4/12/2011 By Frank 0 comments

Having to deal with malloc and free was not always fun in the old days. Garbage collection can be a great thing. Provided that one does not store everything in a global variable and one writes a destructor for the occasional object that grabs some system resource.

But then the confusion begins. Regularly, we hear that the Windows task manager lists quite a bit of memory for our processes, and we get asked to do something about it. Now, I am not going to deny that we can do better in this respect, in principle. The trouble with the Task Manager is that it is does not really show how much memory our component uses. It just shows the amount of “managed heap” that the memory management system of .Net fancied.

For example: suppose I take a PDF document with a number of pages that each consists of an image, and I open it in PDFControls.NET in Windows XP. After some scrolling, the task manager shows me 87 MB of memory use. Now, if I scroll some more, it increases to 120 MB. But then at some point it falls back to 87 MB again, indicating that the garbage collector has decided to collect all generations. And even then it is not certain that it has not kept around some “working space”.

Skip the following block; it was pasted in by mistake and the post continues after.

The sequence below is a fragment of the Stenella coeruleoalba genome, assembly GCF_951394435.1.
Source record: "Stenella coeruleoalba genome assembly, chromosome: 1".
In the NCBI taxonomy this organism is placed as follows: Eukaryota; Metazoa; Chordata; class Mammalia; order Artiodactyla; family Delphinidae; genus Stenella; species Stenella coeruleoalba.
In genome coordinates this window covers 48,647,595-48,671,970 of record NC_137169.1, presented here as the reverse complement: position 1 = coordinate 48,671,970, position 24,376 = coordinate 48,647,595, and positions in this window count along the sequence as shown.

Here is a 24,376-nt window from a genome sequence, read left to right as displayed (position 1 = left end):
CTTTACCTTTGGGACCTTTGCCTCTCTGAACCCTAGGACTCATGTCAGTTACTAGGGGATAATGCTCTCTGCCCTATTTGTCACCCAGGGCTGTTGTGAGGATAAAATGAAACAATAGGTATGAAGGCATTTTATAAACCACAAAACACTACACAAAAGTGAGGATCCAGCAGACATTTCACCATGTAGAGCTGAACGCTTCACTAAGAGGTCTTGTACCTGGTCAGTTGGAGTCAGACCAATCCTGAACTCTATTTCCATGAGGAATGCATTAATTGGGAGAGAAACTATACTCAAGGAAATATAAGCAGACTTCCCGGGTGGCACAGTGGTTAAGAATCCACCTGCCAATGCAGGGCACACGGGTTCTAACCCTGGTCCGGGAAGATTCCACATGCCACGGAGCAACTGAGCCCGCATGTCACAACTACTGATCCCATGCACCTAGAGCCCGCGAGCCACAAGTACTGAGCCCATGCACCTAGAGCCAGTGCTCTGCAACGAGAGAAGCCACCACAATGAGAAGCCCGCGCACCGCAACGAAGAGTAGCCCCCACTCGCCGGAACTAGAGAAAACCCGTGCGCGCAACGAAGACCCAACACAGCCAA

If I open this document in Acrobat Reader, it shows 55 MB of memory use. This is a bit lower than PDFControls.NET, but given that PDFControls.NET is a .Net application, this is not too bad.

So, we tell customers to force a garbage collection and have the garbage collector return the memory used.

But then I compared XP (32 bit) with Windows 7 (64 bit).

On Windows 7, memory increases to around 200 MB for the same document, and never drops below 160 MB. So the minimum is roughly twice the memory use of XP.

Such are the joys of doubling the pointer size, I thought. Then I realized that the document contains only images. Most of the memory is spent on byte arrays. So why does Windows 7 take this much memory? Perhaps it is just the fact that the Windows machine has more internal memory. Or does the garbage collector use a different allocation strategy on newer OS versions?

Maybe Microsoft will tell us, one day.

As always, comments are welcome!